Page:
Around 600 workers at the Shashikar Garment Factory in Peenya were recently forced to resign without prior notice. The workers now allege that the management is not returning their Provident Fund.
The management had experienced huge losses and hence the factory was shut down on April 13.
Raju, an activist associated with the workers of the factory, told TNM that even before the factory shut down, the management did not pay the workers on time.
“The workers would receive their wages two months later. They had appealed to the manager, Krishnamurthy, who refused to agree to their demands of timely payment. They receive a minimal amount of Rs 301 as daily wages. The Department of Labour had suggested an increase of Rs 12.50, but this was not fulfilled either. They do not receive any benefits mentioned in the 7th pay commission, which was approved by the Karnataka government,” Raju says.
Besides delay in the receipt of salary, the workers allege that the managers at the factory sexually harassed women workers.
“Women workers are sexually harassed. Managers and supervisors call them privately and touch them inappropriately. They are tortured if they do not agree to it and are told to produce more garments in less time. The organisation does not have a proper internal complaints committee in place. Workers do not want to speak about the sexual harassment and torture due to fear of management wrath,” Raju claims.
Distraught by the treatment doled out to them, the workers approached the Deputy Labour Commissioner and protested outside the Karmika Bhavan in the city on April 17.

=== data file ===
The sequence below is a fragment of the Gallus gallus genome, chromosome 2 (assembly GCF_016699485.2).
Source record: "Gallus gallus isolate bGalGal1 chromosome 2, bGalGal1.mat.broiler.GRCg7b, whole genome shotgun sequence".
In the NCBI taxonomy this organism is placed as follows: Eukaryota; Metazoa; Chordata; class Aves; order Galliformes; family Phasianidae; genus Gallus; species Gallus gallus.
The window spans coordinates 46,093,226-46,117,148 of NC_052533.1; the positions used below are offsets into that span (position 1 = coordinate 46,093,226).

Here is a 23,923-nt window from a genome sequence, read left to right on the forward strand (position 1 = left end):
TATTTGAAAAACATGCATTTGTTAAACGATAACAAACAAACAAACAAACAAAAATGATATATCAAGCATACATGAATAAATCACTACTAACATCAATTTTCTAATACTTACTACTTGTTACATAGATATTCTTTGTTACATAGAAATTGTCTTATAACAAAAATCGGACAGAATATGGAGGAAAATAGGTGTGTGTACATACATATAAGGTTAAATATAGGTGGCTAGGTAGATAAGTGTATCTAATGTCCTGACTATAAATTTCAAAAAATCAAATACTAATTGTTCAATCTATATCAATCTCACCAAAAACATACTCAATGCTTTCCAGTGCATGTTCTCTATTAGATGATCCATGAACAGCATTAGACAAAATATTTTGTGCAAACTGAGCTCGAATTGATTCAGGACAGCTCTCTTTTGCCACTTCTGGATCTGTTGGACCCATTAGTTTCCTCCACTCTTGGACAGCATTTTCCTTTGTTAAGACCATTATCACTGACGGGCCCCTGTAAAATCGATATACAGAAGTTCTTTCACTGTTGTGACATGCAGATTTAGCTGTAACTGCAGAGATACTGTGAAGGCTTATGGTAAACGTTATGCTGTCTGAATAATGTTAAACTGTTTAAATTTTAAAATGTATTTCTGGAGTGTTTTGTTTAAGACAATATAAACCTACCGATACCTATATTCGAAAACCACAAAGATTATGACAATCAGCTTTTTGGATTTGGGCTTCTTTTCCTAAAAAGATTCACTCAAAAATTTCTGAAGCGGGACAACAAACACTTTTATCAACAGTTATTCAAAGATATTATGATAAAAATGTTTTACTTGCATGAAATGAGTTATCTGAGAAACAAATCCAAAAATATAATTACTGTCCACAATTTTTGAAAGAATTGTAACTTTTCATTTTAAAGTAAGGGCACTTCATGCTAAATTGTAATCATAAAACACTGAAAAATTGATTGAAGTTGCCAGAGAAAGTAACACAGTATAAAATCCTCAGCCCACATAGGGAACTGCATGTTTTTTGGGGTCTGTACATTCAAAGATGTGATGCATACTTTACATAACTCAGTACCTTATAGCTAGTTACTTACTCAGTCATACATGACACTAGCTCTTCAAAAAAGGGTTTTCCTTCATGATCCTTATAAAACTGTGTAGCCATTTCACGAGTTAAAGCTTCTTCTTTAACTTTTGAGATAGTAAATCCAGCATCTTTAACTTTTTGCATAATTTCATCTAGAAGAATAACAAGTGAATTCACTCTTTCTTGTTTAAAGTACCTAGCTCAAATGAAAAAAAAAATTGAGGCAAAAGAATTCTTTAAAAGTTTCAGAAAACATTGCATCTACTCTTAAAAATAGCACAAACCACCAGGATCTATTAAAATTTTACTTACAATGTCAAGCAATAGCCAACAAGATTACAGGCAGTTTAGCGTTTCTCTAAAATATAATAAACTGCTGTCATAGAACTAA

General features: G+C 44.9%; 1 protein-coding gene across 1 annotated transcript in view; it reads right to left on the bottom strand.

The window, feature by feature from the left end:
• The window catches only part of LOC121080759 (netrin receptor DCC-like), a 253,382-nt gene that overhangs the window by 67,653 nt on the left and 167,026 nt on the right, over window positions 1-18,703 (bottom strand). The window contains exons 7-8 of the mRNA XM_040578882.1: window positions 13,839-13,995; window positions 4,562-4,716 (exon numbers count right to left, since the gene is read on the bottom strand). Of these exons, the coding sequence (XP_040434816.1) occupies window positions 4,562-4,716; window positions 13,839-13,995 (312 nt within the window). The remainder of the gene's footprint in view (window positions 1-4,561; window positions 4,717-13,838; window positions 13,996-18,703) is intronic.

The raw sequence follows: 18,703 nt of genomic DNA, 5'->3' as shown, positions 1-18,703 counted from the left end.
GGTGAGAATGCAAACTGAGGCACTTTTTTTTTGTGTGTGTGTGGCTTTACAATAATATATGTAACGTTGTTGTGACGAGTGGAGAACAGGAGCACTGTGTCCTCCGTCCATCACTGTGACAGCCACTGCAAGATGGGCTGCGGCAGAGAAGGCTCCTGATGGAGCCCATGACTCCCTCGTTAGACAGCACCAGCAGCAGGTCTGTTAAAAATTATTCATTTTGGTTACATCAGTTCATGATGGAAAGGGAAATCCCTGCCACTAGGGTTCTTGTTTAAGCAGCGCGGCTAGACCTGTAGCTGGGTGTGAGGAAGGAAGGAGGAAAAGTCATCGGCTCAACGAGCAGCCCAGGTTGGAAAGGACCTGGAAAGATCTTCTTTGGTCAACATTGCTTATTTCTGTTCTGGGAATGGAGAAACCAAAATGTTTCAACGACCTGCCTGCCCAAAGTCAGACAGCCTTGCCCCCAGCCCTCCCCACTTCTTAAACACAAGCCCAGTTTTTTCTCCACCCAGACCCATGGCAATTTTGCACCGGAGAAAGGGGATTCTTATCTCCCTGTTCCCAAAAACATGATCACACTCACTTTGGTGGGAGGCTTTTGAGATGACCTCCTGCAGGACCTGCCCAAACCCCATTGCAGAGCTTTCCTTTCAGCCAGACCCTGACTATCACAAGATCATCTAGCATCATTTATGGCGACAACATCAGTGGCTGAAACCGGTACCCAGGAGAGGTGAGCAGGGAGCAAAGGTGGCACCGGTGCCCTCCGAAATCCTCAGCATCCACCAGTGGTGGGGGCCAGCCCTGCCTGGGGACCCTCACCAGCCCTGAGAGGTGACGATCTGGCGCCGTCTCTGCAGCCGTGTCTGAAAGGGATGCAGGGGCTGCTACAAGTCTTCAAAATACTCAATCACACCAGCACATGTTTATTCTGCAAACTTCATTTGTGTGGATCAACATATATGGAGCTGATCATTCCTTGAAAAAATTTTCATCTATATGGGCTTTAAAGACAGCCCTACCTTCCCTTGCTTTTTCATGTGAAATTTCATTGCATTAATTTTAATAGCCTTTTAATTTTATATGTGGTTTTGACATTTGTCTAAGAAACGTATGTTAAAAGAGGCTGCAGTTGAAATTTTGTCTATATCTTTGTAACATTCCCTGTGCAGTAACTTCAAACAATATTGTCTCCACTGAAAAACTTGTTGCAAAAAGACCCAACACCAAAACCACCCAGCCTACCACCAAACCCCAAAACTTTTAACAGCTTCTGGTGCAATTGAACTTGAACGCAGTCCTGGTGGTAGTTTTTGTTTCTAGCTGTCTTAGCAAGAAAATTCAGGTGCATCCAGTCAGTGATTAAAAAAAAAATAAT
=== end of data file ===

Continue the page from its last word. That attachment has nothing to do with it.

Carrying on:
“The workers approached me on April 20. After multiple requests and protests, the company paid them their salary, but the workers have not received their Provident Fund settlement. A meeting with the representatives of the workers and factory management was arranged at my office on April 25. But the management authorities did not attend the meeting and refused to answer my calls,” Venkatesh Shindihatti, Deputy Labour Commissioner, told TNM.
According to the Deputy Labour Commissioner, the management had earlier agreed to accommodate the workers in another unit of the factory.
“The factory has four units. Initially the management agreed to accommodate the workers in the first unit. However, they changed this decision and later mentioned that they would reopen the second unit and allow workers to work for less pay. I sent my officers to seek the latest details and was informed that the second unit has not yet commenced operations, nor have the workers been given any compensation in the form of employment in the first unit or their Provident Fund,” Shindihatti added.
The third and fourth units of the factory were also shut down a few months ago. This is not just one case of garment factory workers in the city. In November last year, 500 workers at the Shahi Exports factory in the Kaggalipura area were forced to resign due to similar reasons.
“The jobs of garment workers in Bengaluru are under threat due to ill-treatment by management, financial losses and sexual harassment at the workplace. Additionally, the working conditions are bad. They are forced to work for long hours without time for food or water and without proper sanitation. Management does not follow the Labour laws. Their concerns need to be addressed,” Raju says.